Presentation on theme: "It is late Thursday night. My eyelids droop as I think about the English assignment before me: Write an introductory paragraph to an essay on one of the."— Presentation transcript:
It is late Thursday night. My eyelids droop as I think about the English assignment before me: Write an introductory paragraph to an essay on one of the five selected topics. I give some thought to the topics, but soon I find my eyes as well as my mind wandering to the mosquito bites on my leg.
“How did they get there?” Next, I notice a stain on the shirt I am wearing. “How did that get there?” Next, my eyes wander to the clock. Suddenly, I am pulled back to reality as I realize that in a matter of hours, I will be sitting in English class, and my paragraph still hasn’t been written.
This is a classic situation for me. I have managed to put off writing this paragraph all afternoon, just as I manage to put off nearly all my assignments for hours, days, and even weeks. Then, when time runs out, I am in trouble. Henry David Thoreau once said, “The mass of men lead lives of quiet desperation.” Because of my procrastination, I belong to that same mass. As a result, I waste a great amount of valuable time, and I find myself always one step behind in life.
The results of my procrastination can be summed up in Edward Young’s statement: “Procrastination is the thief of time.” I spend more time thinking up weak excuses for why I can’t do an assignment than working on the actual assignment itself. And the ways I avoid an assignment definitely leave something to be desired, such as calling my friend for the eleventh time today, or watching a television show meant for a four-year-old.
Procrastination also causes me to waste time when I finally get down to the task I’ve been avoiding. The simplest task takes on extreme proportions in my mind because of the panic I feel for having put it off for so long. I become an irrational, unclear thinker when I am rushed, and this causes me to be much slower at any task. However, the clock ticks on; it does not stop for procrastinators like me.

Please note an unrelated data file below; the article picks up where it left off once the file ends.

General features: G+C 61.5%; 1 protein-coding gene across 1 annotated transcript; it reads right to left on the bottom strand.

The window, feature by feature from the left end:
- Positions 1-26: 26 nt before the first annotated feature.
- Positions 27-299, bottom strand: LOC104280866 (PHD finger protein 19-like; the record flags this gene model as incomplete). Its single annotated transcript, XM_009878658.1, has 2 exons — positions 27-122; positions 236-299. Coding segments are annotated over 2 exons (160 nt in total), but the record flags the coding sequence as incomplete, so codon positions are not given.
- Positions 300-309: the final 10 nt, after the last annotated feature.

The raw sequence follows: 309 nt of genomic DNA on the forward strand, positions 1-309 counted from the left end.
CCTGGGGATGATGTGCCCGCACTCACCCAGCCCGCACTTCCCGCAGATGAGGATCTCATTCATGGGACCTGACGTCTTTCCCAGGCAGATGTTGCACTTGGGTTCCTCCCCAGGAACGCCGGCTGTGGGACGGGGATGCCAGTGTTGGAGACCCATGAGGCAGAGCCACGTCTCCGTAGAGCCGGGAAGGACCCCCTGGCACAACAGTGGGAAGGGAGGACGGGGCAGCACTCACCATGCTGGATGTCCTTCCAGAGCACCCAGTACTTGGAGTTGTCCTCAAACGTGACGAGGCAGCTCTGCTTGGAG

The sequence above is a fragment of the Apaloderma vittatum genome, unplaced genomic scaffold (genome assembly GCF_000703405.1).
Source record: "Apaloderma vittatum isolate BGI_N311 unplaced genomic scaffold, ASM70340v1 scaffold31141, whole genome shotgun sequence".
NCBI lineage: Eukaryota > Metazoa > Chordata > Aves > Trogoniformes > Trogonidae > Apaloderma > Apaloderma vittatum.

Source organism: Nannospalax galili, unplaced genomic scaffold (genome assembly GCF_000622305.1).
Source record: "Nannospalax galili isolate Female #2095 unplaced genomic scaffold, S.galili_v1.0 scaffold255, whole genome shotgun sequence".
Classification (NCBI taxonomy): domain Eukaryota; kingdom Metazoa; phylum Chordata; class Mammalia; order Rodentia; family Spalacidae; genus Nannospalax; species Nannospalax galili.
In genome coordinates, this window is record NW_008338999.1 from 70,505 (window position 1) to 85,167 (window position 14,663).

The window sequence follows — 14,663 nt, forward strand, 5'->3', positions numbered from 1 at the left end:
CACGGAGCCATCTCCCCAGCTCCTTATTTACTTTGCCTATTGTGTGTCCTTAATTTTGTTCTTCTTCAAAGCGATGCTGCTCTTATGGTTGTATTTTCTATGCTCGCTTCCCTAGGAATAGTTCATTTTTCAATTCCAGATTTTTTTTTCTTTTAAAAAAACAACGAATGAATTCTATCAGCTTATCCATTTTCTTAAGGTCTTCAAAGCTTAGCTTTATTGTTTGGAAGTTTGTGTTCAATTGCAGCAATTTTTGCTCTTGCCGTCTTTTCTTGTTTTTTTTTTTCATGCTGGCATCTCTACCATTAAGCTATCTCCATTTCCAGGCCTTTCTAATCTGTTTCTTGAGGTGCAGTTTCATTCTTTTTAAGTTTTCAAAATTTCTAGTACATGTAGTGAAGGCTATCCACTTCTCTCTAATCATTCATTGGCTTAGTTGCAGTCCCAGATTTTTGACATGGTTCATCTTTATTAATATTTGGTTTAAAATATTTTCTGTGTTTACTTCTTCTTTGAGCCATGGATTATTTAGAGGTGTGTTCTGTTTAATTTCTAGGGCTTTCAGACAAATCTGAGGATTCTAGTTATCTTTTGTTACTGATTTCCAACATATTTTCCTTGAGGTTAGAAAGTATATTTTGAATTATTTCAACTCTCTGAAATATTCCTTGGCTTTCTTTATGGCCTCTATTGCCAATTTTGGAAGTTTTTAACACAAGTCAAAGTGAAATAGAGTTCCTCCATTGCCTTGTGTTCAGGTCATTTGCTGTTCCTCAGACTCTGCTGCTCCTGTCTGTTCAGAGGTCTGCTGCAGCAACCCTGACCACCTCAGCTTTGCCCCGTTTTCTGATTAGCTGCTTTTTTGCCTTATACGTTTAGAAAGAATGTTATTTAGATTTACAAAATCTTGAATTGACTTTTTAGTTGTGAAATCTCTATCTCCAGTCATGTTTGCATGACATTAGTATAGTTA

Furthermore, being one step behind in life leaves me trying to catch up on what should have already been done. While most other students diligently do tomorrow’s homework, I diligently do homework from the night before, or even last week. Because I can never seem to do a task when it is assigned, I never get the satisfaction that comes with getting things done on time, with being on top of everything.
Rather, I always end up feeling as if I am at the bottom of a pit, trying to climb out—one late assignment at a time. However, since I am always behind, catching up on my work is like trying to walk up the down escalator—very difficult and nearly impossible. Because of procrastination, I am never free to live in the present; instead, I always find myself trapped by unfinished business from the past.
Thus, procrastination continues to rob me of time. My life is continually interrupted by spurts of anxiety and desperation as one due date or another flies by. I have yet to grasp the concepts of organization and promptness. I hope that I will grasp them soon; otherwise, I will be doomed to a life in the procrastinator’s prison that I have built for myself.